Canadian Pharmacists Association
Canadian Pharmacists Association

Unpacking CPhA's new strategic plan

A Q&A with CEO Glen Doucet
and Chair Shawn Bugden

Internal Activities

The Canadian Pharmacists Association's (CPhA) is excited to launch their new Strategic Plan 2024-2026. We sat down with CPhA CEO, Glen Doucet, and Chair, Shawn Bugden, to dive deeper into the motivations, aspirations and anticipated impact of this ambitious undertaking.

Q: What inspired the creation of this new strategic plan?

Glen Doucet, CEO (GD): Health care in Canada is in a period of transformation, and the profession of pharmacy is a big part of the solution to some of our biggest challenges. The catalyst behind the development of the plan stems from CPhA’s ongoing commitment to amplify the voices of pharmacists. It is focused on the big issues and challenges we need to address to ensure the profession is in a position to not only make a difference in the health of Canadians, but also to feel fulfilled and supported as they do that.

Q: Were there any other issues that the new strategic plan was developed to address?

GD: Yes, clarity of our mission and vision. We heard from many front-line pharmacists that they didn’t know what our mission was and what we were trying to achieve. To fix that, we needed to ensure our mission and vision are clear in terms of who we are, who we represent and what we seek to accomplish. Our new mission is to be the national voice for every pharmacist, for all of pharmacy. Combined with our vision, of a thriving profession and a healthy population, it sets a clear and essential direction for CPhA.

Q: Can you share insights into the engagement process you used in developing the plan?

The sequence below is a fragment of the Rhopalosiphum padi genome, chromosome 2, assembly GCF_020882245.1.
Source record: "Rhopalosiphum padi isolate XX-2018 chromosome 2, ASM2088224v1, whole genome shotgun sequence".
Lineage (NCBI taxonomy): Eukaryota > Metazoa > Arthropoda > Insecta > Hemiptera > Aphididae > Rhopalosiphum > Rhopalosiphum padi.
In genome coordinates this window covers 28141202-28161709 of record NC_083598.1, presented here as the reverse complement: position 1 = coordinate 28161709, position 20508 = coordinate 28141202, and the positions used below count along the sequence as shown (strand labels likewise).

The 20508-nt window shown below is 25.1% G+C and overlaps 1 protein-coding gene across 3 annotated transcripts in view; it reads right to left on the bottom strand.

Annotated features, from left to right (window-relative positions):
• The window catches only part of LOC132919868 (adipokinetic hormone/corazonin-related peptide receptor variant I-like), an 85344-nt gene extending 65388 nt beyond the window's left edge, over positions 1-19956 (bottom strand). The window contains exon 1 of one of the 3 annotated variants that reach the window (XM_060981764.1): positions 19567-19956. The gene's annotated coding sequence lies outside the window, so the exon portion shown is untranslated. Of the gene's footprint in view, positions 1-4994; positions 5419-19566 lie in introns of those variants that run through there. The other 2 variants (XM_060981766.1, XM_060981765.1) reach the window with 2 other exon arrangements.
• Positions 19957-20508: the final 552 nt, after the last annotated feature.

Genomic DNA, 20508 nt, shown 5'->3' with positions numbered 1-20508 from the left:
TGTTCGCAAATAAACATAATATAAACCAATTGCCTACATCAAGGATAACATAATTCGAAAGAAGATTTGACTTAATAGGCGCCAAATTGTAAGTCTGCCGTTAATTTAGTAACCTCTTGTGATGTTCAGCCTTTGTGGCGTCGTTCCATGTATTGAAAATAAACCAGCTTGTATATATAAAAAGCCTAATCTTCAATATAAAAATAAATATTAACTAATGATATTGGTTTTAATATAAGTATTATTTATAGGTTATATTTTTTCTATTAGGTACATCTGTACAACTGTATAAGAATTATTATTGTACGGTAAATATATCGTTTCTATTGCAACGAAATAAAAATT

Shawn Bugden, Chair (SB): It was very important for us to not only hear but really listen to what pharmacy professionals want us to be focused on and to create a plan that speaks to the issues that affect them every day. We conducted in-depth discussions with our board, members and networks. We gathered feedback from pharmacists through surveys, and organized focus groups with frontline pharmacists, students and pharmacy leaders. And we organized a Strategic Consultative Panel made up of members of diverse communities to ensure that we were considering as many perspectives and experiences as possible. The alignment among these groups was remarkable, indicating a strong consensus on the direction CPhA should take moving forward.

Q: Why should pharmacists care about this strategic plan?

SB: Pharmacists are at the heart of patient care, and this plan is intended to address their concerns directly. It will help us empower pharmacists to practise to their full education, ensure a sustainable workforce and advance the entire profession to better serve the health needs of Canadians now and into the future. Achieving the goals set out in this plan will affect every aspect of pharmacy practice. One of our driving motivations was to ensure that pharmacists see themselves in this plan, and it remains critical that they continue to see that as we move forward.